Langley is largely a new community, fast growing and with residents arriving all the time.
But some longtime Langleyites have a relationship with the paper that goes back many years. We asked some locals with deep roots about what the Advance means to them.
Dornan’s family moved to Langley in 1955. A longtime volunteer, she has been a familiar face as the manager at the Otter Co-op, as well as through the Greater Langley Chamber of Commerce, Rotary, and as a Township councillor from 2008 to 2016.
“I remember the Langley Advance on the main street,” Dornan said. It was in the strip that included the Five and Dime and Duckworth’s on Fraser Highway, she said.
Dornan has appeared in the paper many times over the years, but she said the first time was likely in photos while she was still in elementary school.
She was probably photographed sitting on one of the May Day floats, Dornan said.
Dornan said you counted on the Advance then, as today, to let you know what was going on around town.
“It was a real community paper,” Dornan said.
You looked forward to finding out what was going on in all the neighbourhoods of Langley. With six major neighbourhoods, everyone was in their own little area, she said.
“It’s all local sports, local news, and what’s going on in the high schools,” Dornan said.
She particularly likes the historical section, Looking Back, which features tidbits going all the way back to the Advance’s founding.
The Jackman family goes back to before Langley was officially incorporated.
John’s great-grandfather, Sapper Philip Jackman, was one of the company of Royal Engineers who arrived in 1859, shortly after British Columbia became a colony.
Philip Jackman stayed in the new colony and was a founder of Aldergrove, where many of his descendants still live.
“To me, and in our family, it meant a lot,” John Jackman said about the local community newspaper.
With his deep roots in the community, Jackman said he was always interested in the paper’s historical coverage over the years.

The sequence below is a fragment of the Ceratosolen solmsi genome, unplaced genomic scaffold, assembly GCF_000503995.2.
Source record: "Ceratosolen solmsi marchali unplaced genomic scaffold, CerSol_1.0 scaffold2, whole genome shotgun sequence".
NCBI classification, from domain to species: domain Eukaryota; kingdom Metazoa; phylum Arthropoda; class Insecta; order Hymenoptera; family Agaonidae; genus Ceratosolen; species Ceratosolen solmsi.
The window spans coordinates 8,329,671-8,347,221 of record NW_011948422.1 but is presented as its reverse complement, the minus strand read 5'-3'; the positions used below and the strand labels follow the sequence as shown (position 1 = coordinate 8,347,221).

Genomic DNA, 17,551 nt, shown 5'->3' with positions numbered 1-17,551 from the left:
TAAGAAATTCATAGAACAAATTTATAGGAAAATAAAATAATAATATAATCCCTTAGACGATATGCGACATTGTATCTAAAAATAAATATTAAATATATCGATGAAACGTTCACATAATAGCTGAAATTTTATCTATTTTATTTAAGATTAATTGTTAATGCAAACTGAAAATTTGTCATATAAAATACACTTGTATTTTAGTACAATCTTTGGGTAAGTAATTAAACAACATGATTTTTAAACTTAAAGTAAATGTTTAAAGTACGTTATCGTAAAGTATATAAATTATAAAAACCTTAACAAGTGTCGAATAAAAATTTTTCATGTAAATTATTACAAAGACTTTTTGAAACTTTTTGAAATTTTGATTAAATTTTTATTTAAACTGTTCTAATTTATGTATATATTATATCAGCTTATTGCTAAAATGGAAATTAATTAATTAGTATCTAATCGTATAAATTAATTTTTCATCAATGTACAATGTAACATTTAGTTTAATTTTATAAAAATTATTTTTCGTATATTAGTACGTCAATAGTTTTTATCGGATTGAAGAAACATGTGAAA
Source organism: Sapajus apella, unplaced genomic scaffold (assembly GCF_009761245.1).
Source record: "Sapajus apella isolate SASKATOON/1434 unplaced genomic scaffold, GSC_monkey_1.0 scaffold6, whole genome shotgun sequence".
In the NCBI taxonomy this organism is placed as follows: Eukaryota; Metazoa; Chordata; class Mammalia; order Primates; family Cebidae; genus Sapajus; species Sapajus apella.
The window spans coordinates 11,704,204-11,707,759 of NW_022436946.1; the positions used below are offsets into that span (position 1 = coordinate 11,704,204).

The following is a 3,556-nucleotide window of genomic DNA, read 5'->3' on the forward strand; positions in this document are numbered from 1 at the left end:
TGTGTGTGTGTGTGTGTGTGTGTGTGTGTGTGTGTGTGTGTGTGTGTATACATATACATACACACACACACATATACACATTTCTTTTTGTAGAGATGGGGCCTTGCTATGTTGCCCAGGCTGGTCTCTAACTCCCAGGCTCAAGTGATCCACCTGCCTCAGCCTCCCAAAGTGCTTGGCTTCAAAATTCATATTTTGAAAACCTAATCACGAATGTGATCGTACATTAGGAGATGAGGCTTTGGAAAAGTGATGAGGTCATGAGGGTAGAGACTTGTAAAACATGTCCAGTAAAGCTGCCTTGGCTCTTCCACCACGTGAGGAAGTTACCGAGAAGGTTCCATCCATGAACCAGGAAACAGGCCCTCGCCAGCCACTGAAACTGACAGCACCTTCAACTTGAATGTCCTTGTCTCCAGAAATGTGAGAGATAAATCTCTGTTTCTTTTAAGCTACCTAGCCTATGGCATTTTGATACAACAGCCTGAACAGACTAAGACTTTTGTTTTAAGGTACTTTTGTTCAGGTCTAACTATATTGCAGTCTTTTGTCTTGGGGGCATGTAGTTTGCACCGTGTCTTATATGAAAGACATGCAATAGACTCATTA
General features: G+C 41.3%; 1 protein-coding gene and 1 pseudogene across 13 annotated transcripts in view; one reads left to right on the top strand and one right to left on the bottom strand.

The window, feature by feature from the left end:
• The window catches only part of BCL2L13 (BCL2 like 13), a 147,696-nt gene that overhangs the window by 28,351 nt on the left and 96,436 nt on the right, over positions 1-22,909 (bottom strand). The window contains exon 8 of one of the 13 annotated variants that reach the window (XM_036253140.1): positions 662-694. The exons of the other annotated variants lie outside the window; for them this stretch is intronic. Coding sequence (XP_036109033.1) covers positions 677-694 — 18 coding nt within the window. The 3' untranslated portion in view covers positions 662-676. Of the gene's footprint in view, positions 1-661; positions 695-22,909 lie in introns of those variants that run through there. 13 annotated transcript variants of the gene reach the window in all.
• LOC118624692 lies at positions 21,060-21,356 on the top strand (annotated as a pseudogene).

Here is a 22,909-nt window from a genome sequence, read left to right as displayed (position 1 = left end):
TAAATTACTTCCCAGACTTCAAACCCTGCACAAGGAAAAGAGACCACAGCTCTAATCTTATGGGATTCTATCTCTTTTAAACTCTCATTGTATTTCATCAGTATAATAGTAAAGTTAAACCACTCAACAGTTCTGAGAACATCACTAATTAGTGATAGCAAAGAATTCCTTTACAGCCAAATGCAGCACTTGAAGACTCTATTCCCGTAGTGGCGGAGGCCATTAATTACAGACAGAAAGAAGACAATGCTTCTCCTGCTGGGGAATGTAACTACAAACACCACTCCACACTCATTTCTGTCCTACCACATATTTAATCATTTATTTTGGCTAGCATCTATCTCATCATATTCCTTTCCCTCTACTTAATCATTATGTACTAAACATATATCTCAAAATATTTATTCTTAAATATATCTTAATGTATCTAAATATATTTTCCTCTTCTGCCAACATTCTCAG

He remembers his father saving some papers from the 1930s, among the Advance’s earliest editions.
“We’re proud and honoured that the paper is still around,” Jackman said.
A longtime Langley resident who grew up in Glen Valley, Marge Shiell has also been involved with various volunteer causes over the years, including Langley’s annual Terry Fox Run.
“It was something you always looked forward to, to find out what was going on in the community,” Shiell said.
Her family got both the Advance and the Vancouver Sun back when the Advance was still a subscription paper, she recalled.
“You grew up reading,” Shiell said.
It was an important way to keep up with the larger Langley, especially if you didn’t leave your neighbourhood very often, Shiell said.
Shiell didn’t leave the family farm frequently while growing up; you went to school and came right back home most days.
“You didn’t really know what was happening in the other areas,” Shiell said.
The paper was a way to keep up. On the other hand, coverage of events in your neighbourhood jumped out at you, Shiell said.
Hugh Davis was born and still lives on the property his grandfather Hugh Davis bought from the Hudson’s Bay Company in 1872.
The family farm was just 121 acres.
“Twenty dollars an acre was a lot of money,” Davis explained.
He is one of the few people who can claim to have been a steady reader of the Advance since it began.
“I’ve likely read the Langley Advance for 85 years,” said Davis. “I remember when they started. I’m 91, going on 92.”
With Langley a very small, rural town in the 1930s, Davis knew several of the early figures at the Advance, including the family of the first editor, E.J. Cox. He was also friendly with Jim Schatz, who was the owner, publisher, and editor for many years.
“I’ve got it over by my chesterfield,” Davis said when asked if he still reads the paper. He doesn’t just read it for mentions of his son, Township Councillor David Davis, he said.
A member of the pioneering Mufford family, Roy Mufford still has a copy of the June 29, 1977 edition of the Advance.
“I saved it because my picture’s on the front page,” he said.
Along with several friends, he was photographed at the start of construction for the Zone 7 Firehall in Langley Township.
He was also a fan of former editor Schatz’s column, dubbed Week Moments. “He always came up with some historical goodies,” said Mufford.
“We always had it,” he said.